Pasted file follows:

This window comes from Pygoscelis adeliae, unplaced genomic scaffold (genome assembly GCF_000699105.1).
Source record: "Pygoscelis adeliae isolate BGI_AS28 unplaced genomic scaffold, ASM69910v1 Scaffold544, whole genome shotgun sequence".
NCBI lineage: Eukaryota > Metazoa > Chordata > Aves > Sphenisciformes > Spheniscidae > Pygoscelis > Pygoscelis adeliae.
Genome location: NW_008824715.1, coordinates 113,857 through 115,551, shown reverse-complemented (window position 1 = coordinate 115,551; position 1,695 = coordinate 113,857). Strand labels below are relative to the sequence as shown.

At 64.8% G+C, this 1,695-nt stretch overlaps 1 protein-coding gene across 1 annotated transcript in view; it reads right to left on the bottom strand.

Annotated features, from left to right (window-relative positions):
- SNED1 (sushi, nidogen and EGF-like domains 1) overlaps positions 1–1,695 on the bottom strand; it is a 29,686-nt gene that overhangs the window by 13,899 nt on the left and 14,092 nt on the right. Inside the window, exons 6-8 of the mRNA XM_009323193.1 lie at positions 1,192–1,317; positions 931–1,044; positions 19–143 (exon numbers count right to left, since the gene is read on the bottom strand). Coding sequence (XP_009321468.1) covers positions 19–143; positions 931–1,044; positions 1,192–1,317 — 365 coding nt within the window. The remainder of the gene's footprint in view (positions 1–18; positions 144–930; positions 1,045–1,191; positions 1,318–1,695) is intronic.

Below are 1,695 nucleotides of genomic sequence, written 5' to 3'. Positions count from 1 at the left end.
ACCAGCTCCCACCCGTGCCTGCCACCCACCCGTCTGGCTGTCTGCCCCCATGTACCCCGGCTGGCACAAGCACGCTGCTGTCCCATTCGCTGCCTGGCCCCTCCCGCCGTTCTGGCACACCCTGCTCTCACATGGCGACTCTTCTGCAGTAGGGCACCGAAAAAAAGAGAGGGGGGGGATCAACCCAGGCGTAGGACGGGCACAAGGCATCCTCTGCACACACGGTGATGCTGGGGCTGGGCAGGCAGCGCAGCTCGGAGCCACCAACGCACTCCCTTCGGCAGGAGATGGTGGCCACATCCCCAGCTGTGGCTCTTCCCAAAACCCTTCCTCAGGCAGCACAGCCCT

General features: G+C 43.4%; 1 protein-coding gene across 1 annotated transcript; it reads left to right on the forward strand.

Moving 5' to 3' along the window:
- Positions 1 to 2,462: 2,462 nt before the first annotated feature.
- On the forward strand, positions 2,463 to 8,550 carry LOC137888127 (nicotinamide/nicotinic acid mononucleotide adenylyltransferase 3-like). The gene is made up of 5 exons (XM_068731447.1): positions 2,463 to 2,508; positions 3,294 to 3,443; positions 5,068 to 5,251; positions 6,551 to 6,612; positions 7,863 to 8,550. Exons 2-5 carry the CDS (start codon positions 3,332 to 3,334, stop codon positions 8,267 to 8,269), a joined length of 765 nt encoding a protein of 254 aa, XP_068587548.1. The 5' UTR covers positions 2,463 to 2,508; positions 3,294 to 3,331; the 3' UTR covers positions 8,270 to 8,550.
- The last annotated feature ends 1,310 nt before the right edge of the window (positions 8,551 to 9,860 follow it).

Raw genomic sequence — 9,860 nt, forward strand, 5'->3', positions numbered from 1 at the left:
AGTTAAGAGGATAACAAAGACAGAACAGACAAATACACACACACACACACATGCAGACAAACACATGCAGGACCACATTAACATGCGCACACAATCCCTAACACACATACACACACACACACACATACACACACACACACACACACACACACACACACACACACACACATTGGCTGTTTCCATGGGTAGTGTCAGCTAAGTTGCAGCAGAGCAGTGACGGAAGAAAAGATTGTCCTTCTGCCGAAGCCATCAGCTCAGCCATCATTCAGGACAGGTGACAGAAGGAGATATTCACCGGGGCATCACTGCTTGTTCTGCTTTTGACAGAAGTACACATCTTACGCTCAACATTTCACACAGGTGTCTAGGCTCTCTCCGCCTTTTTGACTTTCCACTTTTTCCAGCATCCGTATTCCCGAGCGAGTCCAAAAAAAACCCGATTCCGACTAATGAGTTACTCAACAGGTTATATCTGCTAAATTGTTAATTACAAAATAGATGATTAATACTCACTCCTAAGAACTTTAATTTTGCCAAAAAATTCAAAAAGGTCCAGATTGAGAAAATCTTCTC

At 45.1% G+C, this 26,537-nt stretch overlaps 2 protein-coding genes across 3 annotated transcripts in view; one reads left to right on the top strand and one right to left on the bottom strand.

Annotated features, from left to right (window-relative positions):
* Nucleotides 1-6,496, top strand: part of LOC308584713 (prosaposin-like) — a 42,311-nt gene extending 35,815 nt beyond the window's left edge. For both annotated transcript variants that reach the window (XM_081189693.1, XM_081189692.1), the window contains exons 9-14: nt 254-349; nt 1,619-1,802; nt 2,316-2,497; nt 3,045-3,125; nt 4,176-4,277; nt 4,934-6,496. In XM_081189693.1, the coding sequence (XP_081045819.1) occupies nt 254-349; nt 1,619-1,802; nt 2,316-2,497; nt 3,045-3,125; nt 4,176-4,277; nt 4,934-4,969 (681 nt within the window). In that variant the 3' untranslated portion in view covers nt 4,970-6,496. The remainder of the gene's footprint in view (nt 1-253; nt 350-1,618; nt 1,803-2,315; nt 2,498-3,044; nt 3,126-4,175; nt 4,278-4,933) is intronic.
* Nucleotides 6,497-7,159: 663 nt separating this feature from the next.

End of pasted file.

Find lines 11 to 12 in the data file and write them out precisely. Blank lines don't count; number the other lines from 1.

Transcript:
Moving 5' to 3' along the window:
- Positions 1 to 2,462: 2,462 nt before the first annotated feature.